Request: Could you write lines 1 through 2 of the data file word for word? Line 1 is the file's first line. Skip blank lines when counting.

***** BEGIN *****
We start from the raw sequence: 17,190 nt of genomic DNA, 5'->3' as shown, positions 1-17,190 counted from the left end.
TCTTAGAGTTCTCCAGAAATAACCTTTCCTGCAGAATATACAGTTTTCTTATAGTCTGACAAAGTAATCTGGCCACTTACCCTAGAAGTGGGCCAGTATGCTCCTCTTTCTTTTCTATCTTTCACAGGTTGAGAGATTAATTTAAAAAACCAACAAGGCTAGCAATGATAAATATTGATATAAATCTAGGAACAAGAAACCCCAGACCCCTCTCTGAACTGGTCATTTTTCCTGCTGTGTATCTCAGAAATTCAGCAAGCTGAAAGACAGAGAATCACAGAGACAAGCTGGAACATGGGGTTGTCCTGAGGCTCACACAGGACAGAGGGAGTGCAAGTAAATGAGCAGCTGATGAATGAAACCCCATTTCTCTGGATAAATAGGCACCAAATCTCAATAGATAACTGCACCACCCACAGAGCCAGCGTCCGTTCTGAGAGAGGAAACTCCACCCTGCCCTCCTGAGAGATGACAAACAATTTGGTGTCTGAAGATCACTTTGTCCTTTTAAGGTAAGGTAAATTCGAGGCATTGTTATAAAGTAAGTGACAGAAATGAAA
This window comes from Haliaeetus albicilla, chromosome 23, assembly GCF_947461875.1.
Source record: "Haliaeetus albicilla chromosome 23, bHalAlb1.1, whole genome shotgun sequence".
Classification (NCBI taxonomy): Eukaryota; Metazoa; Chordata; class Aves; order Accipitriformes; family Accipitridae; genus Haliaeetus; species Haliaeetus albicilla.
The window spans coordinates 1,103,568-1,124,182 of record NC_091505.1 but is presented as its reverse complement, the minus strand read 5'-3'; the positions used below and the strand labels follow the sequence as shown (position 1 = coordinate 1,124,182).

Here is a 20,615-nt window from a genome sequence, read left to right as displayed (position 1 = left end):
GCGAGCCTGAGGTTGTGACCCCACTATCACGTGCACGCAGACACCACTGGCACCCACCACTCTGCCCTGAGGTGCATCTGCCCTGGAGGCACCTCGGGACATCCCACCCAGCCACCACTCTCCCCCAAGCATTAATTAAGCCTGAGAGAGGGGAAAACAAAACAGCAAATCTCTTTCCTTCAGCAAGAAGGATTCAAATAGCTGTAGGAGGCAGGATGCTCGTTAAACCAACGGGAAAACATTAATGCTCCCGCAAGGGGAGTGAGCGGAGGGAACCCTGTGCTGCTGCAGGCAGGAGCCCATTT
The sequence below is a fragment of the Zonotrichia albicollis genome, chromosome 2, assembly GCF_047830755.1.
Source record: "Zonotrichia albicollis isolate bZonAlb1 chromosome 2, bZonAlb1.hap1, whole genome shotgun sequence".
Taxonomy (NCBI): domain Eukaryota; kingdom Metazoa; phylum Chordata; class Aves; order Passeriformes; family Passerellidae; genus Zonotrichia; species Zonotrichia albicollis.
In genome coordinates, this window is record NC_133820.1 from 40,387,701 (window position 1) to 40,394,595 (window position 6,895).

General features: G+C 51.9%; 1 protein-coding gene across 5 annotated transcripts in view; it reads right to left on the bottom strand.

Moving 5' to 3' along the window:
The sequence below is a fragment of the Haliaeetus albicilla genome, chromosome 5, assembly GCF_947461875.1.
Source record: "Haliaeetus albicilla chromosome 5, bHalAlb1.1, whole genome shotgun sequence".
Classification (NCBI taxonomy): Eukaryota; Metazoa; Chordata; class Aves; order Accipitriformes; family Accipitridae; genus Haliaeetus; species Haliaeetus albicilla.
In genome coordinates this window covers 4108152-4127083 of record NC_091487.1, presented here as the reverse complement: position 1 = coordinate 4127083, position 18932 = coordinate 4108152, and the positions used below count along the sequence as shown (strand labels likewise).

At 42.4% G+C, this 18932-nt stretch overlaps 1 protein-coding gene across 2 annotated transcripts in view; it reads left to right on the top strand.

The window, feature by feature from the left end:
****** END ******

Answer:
We start from the raw sequence: 17,190 nt of genomic DNA, 5'->3' as shown, positions 1-17,190 counted from the left end.
TCTTAGAGTTCTCCAGAAATAACCTTTCCTGCAGAATATACAGTTTTCTTATAGTCTGACAAAGTAATCTGGCCACTTACCCTAGAAGTGGGCCAGTATGCTCCTCTTTCTTTTCTATCTTTCACAGGTTGAGAGATTAATTTAAAAAACCAACAAGGCTAGCAATGATAAATATTGATATAAATCTAGGAACAAGAAACCCCAGACCCCTCTCTGAACTGGTCATTTTTCCTGCTGTGTATCTCAGAAATTCAGCAAGCTGAAAGACAGAGAATCACAGAGACAAGCTGGAACATGGGGTTGTCCTGAGGCTCACACAGGACAGAGGGAGTGCAAGTAAATGAGCAGCTGATGAATGAAACCCCATTTCTCTGGATAAATAGGCACCAAATCTCAATAGATAACTGCACCACCCACAGAGCCAGCGTCCGTTCTGAGAGAGGAAACTCCACCCTGCCCTCCTGAGAGATGACAAACAATTTGGTGTCTGAAGATCACTTTGTCCTTTTAAGGTAAGGTAAATTCGAGGCATTGTTATAAAGTAAGTGACAGAAATGAAA